Sometimes it’s the smallest details that can make or break a deal and this certainly holds true when it comes to the length of your business pitch. If you make your pitch too short, your investors might wonder whether you’ve done enough research. If you make it too long, you might lose their interest. So, what exactly is the ideal length for an investors pitch? In episode #132, Gene Marks and Elizabeth Larkin discuss how you can time your pitch so that it piques the interest of your investors.
0:53—Today’s Topic: How Long Should I Make My Investors Pitch?
1:28—According to Guy Kawasaki, the ideal pitch deck for an investors meeting should be ten slides long.
2:02—Gene encourages small business owners to trust their intuition when it comes to the length of their pitch because they understand the details of their idea. They should also take into account the specifics of their upcoming meeting.
3:34—Guy Kawasaki also adds that business owners need to talk for 20 minutes and use a 30 point font.
4:06—Gene actually advises business owners to forgo any sort of visual aids to demonstrate their expertise. Although, behavioral scientists have proven that investors are more likely to take you seriously if you have tangible handouts.
5:49—You should begin your presentation by discussing where you want your business to be ten years from now. The next step is to discuss the details of your service or products. Conclude your presentation by providing the actual numbers and statistics that support your business’s potential.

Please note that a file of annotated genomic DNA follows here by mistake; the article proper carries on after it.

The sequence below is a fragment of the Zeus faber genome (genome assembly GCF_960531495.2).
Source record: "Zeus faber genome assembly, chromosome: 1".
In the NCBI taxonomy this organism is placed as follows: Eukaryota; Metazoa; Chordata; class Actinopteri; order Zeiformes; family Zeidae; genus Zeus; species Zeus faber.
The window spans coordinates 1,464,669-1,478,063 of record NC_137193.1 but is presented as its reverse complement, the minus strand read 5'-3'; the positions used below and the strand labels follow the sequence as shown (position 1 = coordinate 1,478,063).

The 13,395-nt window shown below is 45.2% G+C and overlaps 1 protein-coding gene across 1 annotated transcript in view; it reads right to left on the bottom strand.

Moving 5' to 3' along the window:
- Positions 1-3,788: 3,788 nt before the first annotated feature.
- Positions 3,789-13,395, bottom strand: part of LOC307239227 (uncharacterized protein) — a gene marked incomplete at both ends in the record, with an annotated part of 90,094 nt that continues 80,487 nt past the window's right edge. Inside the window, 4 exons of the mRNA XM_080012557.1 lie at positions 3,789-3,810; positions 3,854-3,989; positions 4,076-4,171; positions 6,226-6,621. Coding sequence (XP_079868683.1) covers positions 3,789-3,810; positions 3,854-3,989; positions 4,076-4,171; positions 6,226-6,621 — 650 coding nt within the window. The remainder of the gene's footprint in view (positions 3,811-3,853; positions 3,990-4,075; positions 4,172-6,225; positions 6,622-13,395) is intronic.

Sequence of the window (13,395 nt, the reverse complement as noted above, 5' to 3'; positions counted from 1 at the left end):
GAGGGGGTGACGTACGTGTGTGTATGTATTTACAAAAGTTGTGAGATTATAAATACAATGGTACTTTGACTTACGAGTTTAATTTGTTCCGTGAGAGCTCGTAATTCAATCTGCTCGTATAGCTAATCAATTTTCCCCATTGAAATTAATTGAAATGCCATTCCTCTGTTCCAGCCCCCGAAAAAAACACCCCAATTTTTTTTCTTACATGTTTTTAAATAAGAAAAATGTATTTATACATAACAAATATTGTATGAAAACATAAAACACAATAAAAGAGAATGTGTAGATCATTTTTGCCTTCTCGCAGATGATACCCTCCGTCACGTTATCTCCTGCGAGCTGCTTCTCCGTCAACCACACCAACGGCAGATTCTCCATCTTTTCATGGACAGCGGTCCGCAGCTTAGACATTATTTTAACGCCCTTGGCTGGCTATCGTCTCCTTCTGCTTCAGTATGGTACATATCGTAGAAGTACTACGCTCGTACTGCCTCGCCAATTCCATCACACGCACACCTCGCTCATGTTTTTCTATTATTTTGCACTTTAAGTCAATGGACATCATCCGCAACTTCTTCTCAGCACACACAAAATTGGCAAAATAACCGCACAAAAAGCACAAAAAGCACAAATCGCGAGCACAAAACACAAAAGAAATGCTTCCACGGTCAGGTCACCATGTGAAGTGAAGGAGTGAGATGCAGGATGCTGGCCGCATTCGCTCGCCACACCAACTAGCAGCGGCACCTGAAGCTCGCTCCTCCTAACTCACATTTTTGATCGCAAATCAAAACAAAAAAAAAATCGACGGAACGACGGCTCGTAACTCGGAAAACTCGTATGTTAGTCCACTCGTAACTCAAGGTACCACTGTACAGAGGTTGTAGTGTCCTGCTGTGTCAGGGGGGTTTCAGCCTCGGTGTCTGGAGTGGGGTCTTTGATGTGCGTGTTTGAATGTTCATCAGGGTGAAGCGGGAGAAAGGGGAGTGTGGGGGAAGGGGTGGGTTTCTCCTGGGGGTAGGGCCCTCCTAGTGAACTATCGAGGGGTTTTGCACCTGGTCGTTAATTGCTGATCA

6:57—As with any skill, pitching an idea requires a lot of practice and it will take time before you actually master it.
9:26—Try to limit your actual pitch to a few minutes. Then, pause for questions before you go into deeper detail. This portion of your meeting will depend on how long it takes to answer all your investors’ questions.
10:46—Gene suggests that small business owners use Airbnb for Work as an affordable alternative to traditional hotels. His book recommendations for this week include: Grant by Ron Chernow; The Last Cruise by Kate Christiansen; and A Gentleman in Moscow by Amor Towles.
Submit Your Question
- Guy Kawasaki
- Shark Tank
- Grant by Ron Chernow
- The Last Cruise: A Novel by Kate Christiansen
- A Gentleman in Moscow by Amor Towles
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